FAST Ramadan is the moment someone can apply a healthy life. Chairperson of the Indonesian Doctors Association (IDI) Covid-19 Task Force Dr. Erlina Burhan, MSc, SpP(K) said that Ramadan is the right time to quit smoking.

As is known, smoking can affect a person’s health, triggering various diseases such as chronic obstructive pulmonary disease (COPD) and so on.

“The month of Ramadan is the right time to stop smoking, because smoking is harmful to health,” said Dr. Erlina to MNC Portal.

To realize a healthy life during Ramadan fasting, apart from quitting smoking, he also provides several steps starting from eating a balanced diet.

Then, don’t forget to eat fibrous foods such as fruits and vegetables. Plus, understand drinking water intake and don’t forget to exercise and maintain bedtime.

“Drink sufficient amounts of water so that fluid needs are met so that immunity is maintained. Exercise can be done for about 30 minutes or as long as the body can tolerate it and maintain sufficient sleep time,” explained Dr. Erlina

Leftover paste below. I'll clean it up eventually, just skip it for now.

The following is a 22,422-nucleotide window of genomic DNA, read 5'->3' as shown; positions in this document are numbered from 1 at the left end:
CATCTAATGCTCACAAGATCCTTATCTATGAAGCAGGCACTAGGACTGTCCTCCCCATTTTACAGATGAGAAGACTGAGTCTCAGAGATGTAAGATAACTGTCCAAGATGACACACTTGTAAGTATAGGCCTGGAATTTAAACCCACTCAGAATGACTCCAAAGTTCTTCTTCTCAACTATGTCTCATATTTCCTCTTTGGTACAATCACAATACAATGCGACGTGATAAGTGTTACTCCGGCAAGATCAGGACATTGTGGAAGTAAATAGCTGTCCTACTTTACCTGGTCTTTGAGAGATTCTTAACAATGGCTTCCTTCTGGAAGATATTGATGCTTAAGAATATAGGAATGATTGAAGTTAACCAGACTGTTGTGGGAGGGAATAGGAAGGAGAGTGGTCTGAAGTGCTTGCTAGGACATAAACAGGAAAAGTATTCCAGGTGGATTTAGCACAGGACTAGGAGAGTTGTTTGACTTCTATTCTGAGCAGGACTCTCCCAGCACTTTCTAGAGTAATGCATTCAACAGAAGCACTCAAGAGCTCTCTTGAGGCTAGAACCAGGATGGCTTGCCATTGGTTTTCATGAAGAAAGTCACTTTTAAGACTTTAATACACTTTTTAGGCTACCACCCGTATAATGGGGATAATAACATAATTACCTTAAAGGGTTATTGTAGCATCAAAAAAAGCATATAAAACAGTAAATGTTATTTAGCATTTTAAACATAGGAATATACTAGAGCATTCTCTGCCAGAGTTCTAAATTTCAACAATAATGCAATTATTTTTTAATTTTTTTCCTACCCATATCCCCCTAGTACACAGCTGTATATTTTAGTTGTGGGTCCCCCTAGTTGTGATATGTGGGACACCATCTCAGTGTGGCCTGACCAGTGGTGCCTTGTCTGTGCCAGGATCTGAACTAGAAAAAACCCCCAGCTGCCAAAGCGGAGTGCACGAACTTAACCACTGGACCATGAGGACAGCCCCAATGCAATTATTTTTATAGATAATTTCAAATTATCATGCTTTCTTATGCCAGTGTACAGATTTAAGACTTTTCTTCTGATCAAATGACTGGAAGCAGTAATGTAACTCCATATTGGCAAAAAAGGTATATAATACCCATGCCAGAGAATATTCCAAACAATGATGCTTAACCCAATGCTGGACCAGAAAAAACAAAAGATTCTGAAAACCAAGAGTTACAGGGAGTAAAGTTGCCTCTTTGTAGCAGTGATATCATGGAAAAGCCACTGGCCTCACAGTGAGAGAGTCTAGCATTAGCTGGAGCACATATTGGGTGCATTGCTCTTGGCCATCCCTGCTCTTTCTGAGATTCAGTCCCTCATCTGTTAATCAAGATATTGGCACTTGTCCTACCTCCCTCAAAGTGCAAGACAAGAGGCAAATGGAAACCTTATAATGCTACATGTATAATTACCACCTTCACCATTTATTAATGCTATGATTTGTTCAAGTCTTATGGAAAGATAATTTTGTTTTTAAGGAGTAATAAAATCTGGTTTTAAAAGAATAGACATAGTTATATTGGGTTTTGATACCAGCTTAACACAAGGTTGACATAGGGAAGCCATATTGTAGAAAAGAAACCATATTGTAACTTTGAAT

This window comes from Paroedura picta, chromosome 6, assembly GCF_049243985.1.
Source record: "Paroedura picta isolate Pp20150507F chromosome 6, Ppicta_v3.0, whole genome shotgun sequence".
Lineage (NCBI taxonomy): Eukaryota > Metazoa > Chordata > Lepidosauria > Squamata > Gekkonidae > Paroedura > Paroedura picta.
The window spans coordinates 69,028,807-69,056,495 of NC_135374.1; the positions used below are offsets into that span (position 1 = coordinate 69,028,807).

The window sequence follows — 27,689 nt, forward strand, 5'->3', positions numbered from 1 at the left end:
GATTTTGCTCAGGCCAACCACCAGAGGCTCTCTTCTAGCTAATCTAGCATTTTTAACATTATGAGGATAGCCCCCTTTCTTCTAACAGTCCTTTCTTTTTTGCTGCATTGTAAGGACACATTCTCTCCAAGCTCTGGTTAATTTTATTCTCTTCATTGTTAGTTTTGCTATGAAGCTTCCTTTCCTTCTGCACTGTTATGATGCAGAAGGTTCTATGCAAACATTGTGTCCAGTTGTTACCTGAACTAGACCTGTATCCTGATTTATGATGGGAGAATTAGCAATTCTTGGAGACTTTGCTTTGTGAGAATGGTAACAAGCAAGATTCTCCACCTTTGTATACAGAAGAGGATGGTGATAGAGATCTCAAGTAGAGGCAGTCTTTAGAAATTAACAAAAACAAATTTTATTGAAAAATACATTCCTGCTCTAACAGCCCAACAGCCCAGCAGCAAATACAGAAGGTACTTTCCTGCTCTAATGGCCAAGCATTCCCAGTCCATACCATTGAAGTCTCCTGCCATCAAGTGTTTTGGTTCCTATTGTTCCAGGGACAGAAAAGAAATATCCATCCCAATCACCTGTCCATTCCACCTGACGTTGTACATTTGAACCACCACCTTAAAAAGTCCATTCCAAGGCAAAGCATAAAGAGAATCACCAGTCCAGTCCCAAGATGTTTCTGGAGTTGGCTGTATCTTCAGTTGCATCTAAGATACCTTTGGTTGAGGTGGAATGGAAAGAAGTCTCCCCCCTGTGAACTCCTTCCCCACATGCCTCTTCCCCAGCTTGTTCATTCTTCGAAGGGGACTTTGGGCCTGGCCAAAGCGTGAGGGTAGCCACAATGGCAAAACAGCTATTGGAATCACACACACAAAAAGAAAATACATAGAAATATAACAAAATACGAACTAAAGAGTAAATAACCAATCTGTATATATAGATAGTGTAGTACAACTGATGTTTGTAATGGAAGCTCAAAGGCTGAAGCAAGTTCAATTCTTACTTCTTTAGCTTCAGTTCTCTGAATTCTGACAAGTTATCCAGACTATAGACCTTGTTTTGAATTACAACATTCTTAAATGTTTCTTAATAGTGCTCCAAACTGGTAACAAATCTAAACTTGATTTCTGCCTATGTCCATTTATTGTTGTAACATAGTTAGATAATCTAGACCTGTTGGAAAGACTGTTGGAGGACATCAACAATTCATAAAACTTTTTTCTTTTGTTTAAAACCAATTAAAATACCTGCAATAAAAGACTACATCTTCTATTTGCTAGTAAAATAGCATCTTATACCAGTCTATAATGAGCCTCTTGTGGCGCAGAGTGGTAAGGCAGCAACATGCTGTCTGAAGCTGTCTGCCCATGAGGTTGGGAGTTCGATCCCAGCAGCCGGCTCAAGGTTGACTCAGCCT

READ ALSO:5 Tips to Overcome Lack of Sleep in the Fasting Month, Don’t Forget to Take a Nap!

In connection with this, Dr. Erlina also appealed to those who are taking special medicines, such as tuberculosis, to change the time. “If you are taking routine medicines such as Anti-Tuberculosis Drugs (OAT), then the consumption time can be shifted to after breaking the fast or at dawn,” he ordered.

READ ALSO:Civil servants in Japan are fined IDR 166 million for smoking during working hours

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It should be noted, launching Sehat Negeriku on the Ministry of Health’s website that the World Health Organization (WHO) calls Chronic Obstructive Pulmonary Disease (COPD) the third most common cause of death in the world and 3.23 million deaths in 2019 with smoking as the main cause.

Another fact is that the smoking rate among male smokers has a large proportion of around 63% or 2 out of 3 men in Indonesia currently smoke. In addition, the increase in smoking prevalence tends to be higher in the 10 to 18 year old group, which is around 7.2% rising to 9.1% in 2018 or nearly 1 in 10 children in Indonesia smokes.

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